Wednesday, April 6, 2011

Continuity of Supply

To ensure continuity of Supply many companies standard contract templates may have:
·       Requirements for disaster recovery plans,
·       Periods of guaranteed availability for products, spare parts, repairs or services, 
·       End of life notice requirements and last time buy rights.

There are other ways to manage continuity of supply.
·       Dual source items and make sure both Suppliers get volumes as it may be difficult to get a Supplier to respond to a problem with another Supplier if they were not getting business.
·       Have inventory held either by the Supplier or third party to minimize the impact of force majeure events.
·       Require Software Escrow & Licensing requirements and Hardware Escrow and licensing requirements, with rights to make or have the material made in the event of a material breach.
·       Require suppliers to set up a dual source (either requiring they produce the product at multiple locations of theirs) or the license a third party to build it.

The biggest challenge in managing continuity of supply is cost.
·       It costs money to develop and qualify a second source and it would cost to have the Supplier set up a dual source.
·       Having dual sources may affect the average price you pay as the volumes are split, potentially reducing volume based savings.
·       Having dual sources may affect the average price you pay, as the supplier prices may not be the same because their products or cost structure are not the same.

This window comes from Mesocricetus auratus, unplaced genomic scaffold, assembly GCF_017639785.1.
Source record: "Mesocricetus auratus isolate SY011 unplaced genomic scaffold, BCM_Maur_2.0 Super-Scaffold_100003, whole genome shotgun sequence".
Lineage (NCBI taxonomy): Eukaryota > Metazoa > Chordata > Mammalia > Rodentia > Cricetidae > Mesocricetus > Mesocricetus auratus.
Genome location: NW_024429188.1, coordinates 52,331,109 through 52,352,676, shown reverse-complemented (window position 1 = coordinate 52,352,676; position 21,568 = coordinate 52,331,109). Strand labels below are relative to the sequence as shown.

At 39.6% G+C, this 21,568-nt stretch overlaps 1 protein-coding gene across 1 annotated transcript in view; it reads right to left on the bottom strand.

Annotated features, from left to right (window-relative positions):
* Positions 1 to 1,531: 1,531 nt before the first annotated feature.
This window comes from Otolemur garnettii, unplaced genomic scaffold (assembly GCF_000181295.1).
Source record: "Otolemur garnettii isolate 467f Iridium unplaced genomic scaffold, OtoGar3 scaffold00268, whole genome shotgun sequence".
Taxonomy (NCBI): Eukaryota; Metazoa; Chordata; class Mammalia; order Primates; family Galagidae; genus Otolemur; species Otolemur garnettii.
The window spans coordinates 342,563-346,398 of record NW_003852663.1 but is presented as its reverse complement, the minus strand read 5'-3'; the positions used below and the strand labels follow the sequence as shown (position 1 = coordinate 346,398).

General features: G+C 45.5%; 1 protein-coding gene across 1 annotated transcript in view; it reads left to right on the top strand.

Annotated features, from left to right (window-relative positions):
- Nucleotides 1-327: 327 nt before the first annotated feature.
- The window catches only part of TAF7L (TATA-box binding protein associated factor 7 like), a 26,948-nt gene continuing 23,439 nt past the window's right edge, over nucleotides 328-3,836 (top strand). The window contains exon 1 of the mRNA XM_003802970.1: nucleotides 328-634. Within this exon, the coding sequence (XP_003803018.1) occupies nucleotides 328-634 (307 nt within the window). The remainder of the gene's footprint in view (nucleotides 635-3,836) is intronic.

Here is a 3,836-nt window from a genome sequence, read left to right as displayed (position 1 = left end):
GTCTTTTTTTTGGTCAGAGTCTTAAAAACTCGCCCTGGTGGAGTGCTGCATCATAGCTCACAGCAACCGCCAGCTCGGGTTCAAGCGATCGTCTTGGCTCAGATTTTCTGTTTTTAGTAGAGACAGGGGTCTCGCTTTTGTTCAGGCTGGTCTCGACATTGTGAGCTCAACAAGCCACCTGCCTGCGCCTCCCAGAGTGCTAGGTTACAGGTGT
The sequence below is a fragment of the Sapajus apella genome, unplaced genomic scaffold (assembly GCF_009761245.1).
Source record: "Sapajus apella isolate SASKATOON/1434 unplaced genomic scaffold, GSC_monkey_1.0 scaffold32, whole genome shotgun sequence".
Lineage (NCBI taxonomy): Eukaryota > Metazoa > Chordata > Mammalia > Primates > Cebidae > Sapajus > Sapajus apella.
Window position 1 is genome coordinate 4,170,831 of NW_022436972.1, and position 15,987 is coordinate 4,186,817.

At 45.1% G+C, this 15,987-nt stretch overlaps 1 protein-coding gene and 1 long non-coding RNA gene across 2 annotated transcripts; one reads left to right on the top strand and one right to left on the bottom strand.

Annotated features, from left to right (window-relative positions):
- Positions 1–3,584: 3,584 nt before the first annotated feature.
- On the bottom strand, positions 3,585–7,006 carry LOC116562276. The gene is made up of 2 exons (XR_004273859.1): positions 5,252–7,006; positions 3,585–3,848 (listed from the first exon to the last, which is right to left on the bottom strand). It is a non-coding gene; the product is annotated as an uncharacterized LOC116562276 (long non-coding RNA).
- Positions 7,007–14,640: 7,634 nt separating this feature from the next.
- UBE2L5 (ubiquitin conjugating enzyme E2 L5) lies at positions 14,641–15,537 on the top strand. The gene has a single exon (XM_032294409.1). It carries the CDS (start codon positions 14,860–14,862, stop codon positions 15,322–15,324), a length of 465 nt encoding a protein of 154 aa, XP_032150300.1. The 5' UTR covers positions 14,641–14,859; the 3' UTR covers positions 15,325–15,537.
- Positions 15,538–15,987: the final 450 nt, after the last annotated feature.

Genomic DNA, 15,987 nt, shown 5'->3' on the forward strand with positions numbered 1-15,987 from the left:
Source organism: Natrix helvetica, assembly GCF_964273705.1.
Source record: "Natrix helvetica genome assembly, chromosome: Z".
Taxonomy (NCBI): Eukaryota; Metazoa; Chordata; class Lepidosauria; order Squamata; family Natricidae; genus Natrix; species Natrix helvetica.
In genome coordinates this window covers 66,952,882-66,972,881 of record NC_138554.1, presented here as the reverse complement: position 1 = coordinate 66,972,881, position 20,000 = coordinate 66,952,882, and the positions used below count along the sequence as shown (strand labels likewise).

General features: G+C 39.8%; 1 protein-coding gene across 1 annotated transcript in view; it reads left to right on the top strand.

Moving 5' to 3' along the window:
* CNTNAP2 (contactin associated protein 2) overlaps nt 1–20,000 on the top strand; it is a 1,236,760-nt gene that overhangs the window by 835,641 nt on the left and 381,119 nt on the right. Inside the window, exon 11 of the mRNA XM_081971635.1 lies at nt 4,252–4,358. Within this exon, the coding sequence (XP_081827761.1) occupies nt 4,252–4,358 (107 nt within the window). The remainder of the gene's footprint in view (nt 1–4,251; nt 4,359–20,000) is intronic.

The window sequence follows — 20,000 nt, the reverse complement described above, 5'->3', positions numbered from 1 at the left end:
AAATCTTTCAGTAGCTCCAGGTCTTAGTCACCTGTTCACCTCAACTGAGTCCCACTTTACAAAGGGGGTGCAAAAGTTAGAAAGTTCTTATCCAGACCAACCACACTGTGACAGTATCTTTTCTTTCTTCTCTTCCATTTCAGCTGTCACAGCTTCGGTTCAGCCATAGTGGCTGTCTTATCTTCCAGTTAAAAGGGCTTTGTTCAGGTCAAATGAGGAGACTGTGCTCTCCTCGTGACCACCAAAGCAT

·       Inventory whether the Buyer holds it, Supplier or a third party adds to cost.
·       Escrow and licensing requirements cost money and there will always be cost to establish a new source even with getting the escrow materials and rights.

Most supply chains focus on pushing as much inventory as possible back into the supply chain to reduce inventory levels the Buyers carry and reduce their cost associated with excess or obsolete material.  When you do that your ordering and forecasting need to be well managed. If you forecast and order too little, you have the cost of expediting and any premiums required. If you forecast too much, but pull too little, the Supplier then has excess inventory that they are paying for. If they don’t get recovery for their costs of that excess inventory, they won’t trust forecasts and will only order consistent with actual demand, which can cause supply shortages and interruption to the continuity of supply.

To ensure continuity of supply there has to be a balance struck between what’s needed for continuity of supply versus what’s desired for cost reduction. If cost always wins out, you will have continuity of supply problems on an on-going basis. 

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